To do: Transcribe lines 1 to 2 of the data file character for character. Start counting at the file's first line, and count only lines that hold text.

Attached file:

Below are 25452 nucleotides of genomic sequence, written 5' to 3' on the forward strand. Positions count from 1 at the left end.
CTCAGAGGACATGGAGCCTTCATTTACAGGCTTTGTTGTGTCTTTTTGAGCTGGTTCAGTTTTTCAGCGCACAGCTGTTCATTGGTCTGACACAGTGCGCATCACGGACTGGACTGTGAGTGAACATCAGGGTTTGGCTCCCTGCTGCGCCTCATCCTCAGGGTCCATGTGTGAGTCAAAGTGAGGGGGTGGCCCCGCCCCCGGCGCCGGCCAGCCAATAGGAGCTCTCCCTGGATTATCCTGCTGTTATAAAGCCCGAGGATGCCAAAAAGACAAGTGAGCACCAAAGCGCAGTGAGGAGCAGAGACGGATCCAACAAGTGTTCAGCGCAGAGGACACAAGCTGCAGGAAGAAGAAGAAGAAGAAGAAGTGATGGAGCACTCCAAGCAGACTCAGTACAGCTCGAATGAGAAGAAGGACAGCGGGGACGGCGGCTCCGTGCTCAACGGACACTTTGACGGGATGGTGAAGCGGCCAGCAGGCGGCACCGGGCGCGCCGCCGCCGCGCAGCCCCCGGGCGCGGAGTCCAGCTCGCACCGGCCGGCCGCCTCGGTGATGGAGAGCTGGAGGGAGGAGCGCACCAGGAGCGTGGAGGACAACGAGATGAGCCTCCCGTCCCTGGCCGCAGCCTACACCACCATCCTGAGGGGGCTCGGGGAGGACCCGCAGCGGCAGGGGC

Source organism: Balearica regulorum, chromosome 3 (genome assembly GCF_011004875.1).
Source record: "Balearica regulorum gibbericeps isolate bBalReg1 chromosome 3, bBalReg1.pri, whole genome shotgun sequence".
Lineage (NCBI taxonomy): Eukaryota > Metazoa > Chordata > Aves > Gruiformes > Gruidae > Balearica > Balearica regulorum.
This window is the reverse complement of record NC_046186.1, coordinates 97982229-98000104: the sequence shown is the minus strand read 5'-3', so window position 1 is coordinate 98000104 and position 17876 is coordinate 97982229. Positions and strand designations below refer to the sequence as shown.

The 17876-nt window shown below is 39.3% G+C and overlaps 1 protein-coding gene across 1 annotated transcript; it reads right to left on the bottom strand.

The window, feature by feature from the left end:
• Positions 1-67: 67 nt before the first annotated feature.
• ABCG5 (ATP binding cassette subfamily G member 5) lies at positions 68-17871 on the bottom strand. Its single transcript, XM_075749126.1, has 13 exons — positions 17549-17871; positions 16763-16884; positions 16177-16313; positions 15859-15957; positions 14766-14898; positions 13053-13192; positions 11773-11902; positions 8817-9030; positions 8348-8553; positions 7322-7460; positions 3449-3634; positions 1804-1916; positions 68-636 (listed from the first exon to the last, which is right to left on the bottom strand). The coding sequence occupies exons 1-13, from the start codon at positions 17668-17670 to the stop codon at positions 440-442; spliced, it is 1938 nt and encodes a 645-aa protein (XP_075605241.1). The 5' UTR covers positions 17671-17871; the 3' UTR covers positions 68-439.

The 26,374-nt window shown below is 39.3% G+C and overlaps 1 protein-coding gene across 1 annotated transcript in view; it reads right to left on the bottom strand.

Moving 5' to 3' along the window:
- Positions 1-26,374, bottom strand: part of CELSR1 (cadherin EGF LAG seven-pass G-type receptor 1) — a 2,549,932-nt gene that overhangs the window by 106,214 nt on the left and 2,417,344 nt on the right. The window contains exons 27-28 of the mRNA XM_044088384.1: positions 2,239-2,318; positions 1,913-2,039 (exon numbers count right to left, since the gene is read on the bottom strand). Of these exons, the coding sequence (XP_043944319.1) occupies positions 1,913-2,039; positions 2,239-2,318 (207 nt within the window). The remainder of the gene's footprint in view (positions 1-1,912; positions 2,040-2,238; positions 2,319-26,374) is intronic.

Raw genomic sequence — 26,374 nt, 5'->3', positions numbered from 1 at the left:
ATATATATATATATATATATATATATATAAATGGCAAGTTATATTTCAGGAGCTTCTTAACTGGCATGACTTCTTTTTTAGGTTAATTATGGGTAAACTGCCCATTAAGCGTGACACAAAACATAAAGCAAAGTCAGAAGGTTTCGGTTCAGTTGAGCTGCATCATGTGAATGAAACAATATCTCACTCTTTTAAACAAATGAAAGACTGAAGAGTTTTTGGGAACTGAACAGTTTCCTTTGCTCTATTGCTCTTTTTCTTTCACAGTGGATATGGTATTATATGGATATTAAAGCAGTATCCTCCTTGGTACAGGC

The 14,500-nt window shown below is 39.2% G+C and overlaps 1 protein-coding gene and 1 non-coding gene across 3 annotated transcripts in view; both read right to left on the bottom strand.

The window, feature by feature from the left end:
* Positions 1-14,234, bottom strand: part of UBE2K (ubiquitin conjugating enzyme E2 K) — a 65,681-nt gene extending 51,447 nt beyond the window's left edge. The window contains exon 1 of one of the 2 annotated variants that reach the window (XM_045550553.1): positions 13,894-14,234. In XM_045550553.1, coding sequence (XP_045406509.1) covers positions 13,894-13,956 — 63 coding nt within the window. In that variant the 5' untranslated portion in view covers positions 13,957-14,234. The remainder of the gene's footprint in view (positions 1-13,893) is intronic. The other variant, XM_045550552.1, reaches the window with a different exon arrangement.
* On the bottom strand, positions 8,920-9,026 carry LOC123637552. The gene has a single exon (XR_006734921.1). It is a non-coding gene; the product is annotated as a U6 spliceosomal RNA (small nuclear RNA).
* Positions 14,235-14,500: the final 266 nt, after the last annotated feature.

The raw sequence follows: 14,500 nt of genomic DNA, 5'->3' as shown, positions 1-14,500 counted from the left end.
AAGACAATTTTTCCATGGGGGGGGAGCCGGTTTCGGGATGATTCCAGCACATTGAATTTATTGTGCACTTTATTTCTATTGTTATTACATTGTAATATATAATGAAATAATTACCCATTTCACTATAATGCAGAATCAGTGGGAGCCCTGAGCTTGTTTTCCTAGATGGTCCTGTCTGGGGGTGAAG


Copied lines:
Below are 25452 nucleotides of genomic sequence, written 5' to 3' on the forward strand. Positions count from 1 at the left end.
CTCAGAGGACATGGAGCCTTCATTTACAGGCTTTGTTGTGTCTTTTTGAGCTGGTTCAGTTTTTCAGCGCACAGCTGTTCATTGGTCTGACACAGTGCGCATCACGGACTGGACTGTGAGTGAACATCAGGGTTTGGCTCCCTGCTGCGCCTCATCCTCAGGGTCCATGTGTGAGTCAAAGTGAGGGGGTGGCCCCGCCCCCGGCGCCGGCCAGCCAATAGGAGCTCTCCCTGGATTATCCTGCTGTTATAAAGCCCGAGGATGCCAAAAAGACAAGTGAGCACCAAAGCGCAGTGAGGAGCAGAGACGGATCCAACAAGTGTTCAGCGCAGAGGACACAAGCTGCAGGAAGAAGAAGAAGAAGAAGAAGTGATGGAGCACTCCAAGCAGACTCAGTACAGCTCGAATGAGAAGAAGGACAGCGGGGACGGCGGCTCCGTGCTCAACGGACACTTTGACGGGATGGTGAAGCGGCCAGCAGGCGGCACCGGGCGCGCCGCCGCCGCGCAGCCCCCGGGCGCGGAGTCCAGCTCGCACCGGCCGGCCGCCTCGGTGATGGAGAGCTGGAGGGAGGAGCGCACCAGGAGCGTGGAGGACAACGAGATGAGCCTCCCGTCCCTGGCCGCAGCCTACACCACCATCCTGAGGGGGCTCGGGGAGGACCCGCAGCGGCAGGGGC